The Social Pressure of Charitable Giving

(Photo: Howard Lake)

We recently heard from John List, the economics-of-charity guru, about the use of lotteries in fund-raising.

Here now is a new List paper, co-authored with Stefano DellaVigna and Ulrike Malmendier, published in the Quarterly Journal of Economics, called “Testing for Altruism and Social Pressure in Charitable Giving.”

As List writes in an e-mail:

Our results indicate that unsolicited campaigns may lead to utility losses equivalent to hundreds of millions of dollars for the givers.  These results have implications for the optimal taxation regime of charitable giving, as they suggest that high-social-pressure solicitations may be welfare-decreasing for the giver.

Although this could be used as an argument to introduce a do-not-solicit or do-not-call list for charities, our findings suggest a simple alternative: to provide an opportunity to the households to sort or, even better, to opt out.

And here’s the abstract:

Every year, 90% of Americans give money to charities. Is such generosity necessarily welfare enhancing for the giver? We present a theoretical framework that distinguishes two types of motivation: individuals like to give, for example, due to altruism or warm glow, and individuals would rather not give but dislike saying no, for example, due to social pressure. We design a door-to-door fund-raiser in which some households are informed about the exact time of solicitation with a flyer on their doorknobs. Thus, they can seek or avoid the fund-raiser. We find that the flyer reduces the share of households opening the door by 9% to 25% and, if the flyer allows checking a Do Not Disturb box, reduces giving by 28% to 42%. The latter decrease is concentrated among donations smaller than $10. These findings suggest that social pressure is an important determinant of door-to-door giving. Combining data from this and a complementary field experiment, we structurally estimate the model. The estimated social pressure cost of saying no to a solicitor is $3.80 for an in-state charity and $1.40 for an out-of-state charity. Our welfare calculations suggest that our door-to-door fund-raising campaigns on average lower the utility of the potential donors.


robyn g

why assume the motivation for giving is either x or y. I had a set of world book encyclopedias. They were gold and leather bound and hardly used. I tried to give them to a thrift shop and they would not take them. My daughter suggested that I pack them away neatly til I find someone who would want them. So I decided to go looking in the town next door. Sure enough, I saw this man I had seen before and recalled his having a few kids. He has two young daughters and said that they loved to read so of course he would love them. He wanted so badly to give me something in return. I explained that just knowing that there would be a few kids reading them was enough. In the course of our conversation, I learned of his ancient Chinese and Korean backround and interest in Italian culture (music) Italian food (had a restaurant) and phtotgraphy(was a trained photographer and had a shop at one point). Indeed, I had made a friend. That was good enough.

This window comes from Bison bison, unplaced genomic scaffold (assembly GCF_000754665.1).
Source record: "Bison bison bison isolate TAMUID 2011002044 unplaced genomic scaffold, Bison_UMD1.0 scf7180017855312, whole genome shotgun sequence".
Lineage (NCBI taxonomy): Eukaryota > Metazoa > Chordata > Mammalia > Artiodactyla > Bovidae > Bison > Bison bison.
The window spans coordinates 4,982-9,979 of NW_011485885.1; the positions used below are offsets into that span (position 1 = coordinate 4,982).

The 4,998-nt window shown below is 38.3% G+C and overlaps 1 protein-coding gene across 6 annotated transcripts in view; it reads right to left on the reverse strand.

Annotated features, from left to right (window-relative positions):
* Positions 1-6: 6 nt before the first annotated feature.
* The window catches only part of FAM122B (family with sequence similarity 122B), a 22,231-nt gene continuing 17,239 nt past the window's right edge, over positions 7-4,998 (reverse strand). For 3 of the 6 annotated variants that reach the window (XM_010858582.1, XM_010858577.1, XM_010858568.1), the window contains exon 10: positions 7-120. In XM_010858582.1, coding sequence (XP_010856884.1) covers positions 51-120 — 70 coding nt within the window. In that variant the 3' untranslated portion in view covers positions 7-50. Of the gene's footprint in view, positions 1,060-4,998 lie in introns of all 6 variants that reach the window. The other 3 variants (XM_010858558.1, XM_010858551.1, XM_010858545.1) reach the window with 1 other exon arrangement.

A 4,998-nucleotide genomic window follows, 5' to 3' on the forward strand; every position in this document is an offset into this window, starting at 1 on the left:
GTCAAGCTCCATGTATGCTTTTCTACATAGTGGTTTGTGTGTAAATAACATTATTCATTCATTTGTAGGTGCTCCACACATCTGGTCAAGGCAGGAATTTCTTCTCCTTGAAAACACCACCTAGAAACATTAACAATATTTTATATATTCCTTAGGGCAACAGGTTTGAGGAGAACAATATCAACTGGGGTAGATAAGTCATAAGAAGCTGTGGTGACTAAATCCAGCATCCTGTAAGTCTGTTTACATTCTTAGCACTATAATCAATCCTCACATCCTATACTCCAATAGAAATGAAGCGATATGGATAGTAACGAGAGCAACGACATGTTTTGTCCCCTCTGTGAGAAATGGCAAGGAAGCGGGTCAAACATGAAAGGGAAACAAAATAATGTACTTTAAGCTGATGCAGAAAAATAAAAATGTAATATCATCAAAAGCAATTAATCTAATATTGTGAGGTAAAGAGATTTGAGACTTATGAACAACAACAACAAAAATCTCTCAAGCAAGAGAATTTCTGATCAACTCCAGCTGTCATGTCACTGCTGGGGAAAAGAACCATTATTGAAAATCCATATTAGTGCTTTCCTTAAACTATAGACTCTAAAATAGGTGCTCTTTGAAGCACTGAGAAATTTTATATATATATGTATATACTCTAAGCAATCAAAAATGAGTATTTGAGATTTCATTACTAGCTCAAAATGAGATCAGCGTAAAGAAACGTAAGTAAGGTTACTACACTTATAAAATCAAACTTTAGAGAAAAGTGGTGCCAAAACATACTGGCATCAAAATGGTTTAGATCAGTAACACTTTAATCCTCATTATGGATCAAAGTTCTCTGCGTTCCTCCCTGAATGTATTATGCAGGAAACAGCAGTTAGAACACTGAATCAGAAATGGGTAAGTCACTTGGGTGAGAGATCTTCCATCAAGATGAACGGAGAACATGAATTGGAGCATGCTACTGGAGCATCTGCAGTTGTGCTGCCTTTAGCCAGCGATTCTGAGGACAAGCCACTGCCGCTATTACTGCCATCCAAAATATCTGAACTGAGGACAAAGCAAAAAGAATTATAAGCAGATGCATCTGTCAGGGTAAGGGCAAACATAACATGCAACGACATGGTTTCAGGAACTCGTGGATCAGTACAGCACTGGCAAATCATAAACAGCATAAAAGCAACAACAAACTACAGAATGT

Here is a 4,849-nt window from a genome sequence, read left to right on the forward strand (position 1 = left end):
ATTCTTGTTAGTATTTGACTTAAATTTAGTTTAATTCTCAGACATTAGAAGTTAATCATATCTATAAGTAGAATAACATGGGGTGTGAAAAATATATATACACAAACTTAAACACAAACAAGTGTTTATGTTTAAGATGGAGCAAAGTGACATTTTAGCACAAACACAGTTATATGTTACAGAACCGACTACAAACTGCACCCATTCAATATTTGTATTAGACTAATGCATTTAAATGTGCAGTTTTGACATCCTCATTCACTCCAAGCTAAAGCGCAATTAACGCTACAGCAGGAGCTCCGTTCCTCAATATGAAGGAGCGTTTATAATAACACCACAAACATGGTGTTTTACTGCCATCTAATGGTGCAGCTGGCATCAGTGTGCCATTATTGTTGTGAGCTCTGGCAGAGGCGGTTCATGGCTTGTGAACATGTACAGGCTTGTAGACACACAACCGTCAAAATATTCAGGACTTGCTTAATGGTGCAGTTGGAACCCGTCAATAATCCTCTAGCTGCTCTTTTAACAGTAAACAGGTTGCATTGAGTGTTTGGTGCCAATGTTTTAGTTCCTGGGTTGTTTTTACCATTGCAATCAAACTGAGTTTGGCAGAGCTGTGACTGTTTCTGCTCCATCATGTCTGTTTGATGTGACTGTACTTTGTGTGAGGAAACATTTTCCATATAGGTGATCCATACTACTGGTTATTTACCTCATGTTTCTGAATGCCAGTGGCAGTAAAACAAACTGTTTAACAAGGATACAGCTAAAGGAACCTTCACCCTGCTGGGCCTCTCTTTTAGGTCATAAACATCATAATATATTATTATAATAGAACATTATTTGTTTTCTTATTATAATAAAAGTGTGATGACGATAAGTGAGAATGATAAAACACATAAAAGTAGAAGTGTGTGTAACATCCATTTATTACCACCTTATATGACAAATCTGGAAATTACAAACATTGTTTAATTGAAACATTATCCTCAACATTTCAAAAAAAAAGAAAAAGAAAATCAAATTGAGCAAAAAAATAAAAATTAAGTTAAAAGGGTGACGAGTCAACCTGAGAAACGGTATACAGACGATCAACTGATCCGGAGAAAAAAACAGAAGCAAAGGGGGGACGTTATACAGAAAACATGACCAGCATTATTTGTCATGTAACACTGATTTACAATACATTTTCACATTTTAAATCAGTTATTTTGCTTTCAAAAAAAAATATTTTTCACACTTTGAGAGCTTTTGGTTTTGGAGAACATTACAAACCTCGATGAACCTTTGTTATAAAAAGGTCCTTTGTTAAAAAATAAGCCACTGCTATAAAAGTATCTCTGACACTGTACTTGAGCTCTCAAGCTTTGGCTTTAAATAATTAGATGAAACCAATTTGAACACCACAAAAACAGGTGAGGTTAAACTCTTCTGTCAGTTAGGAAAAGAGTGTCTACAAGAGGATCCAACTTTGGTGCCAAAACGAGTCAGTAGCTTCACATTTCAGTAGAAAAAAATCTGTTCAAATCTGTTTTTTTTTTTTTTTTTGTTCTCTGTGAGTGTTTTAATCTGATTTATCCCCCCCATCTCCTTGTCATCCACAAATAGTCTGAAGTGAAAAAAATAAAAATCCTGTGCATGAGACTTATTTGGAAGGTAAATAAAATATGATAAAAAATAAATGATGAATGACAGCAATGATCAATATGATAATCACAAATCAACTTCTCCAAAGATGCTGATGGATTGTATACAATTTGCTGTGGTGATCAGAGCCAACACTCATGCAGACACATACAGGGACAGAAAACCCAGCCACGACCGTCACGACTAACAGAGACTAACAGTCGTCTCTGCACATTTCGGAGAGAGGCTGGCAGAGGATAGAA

I feel like studies such as this one make the insufficiency of classical rationality assumptions seem obvious. Specifically, I think it's reductive to think of the motivation for charitable giving as increasing the giver's welfare. Most charitable donors, I would imagine, are actually assessing not the impact their gift will have on their own welfare, but rather its impact on total welfare. While it is different from most similar situations in that it does involve direct cash transfer, I would imagine that charitable donations are an area where social norms prevail over market norms (via Dan Ariely). That is, donors are aware that their donations are above the utility-maximizing level, but give anyway due to a feeling of social obligation--which would be enhanced by the social pressure of a door-to-door campaign. This is also why i would think, empirically, lotteries would yield less total contributions than a VCM (it changes what is normally social obligation into a market transaction). Let me know if there's studies that prove me dead wrong.



The results here are pretty similar to a previous study by Dana, Cain, and Dawes (2006) on the "Dictator Game" (, saying that people would rather pay to exit a situation rather than feel obligated to donate money.


Cyril Morong

Suppose I leave my money in the bank instead of giving it to charity. That means the bank has more money to lend to businesses. They can expand more. That could increase social welfare. How do we know if it increases social welfare less than if I had donated to charity?


Back in college, our class did an experiment on the social pressure of giving. A donation box was placed in a room with no cameras or people. Every individual was handed Rs.100, and asked to go into the room and donate a part/whole or keep the amount with themselves. The money collected would be sent to an NGO working for underprivileged children. There was no way of knowing how much an individual had donated, and so the majority donated between 10-20 rupees. The experiment was repeated, by removing the anonymity clause. The names of the ten highest donors would now be put on the class notice board. Not surprisingly, the collection in the second experiment was much higher than the first, and there was a huge crowd outside the notice board eagerly waiting to see the name of the most "generous" person in the class.


Before you write off door-to-door fundraising, I'd have a think about the utility gained by the poor buggers the charities are helping.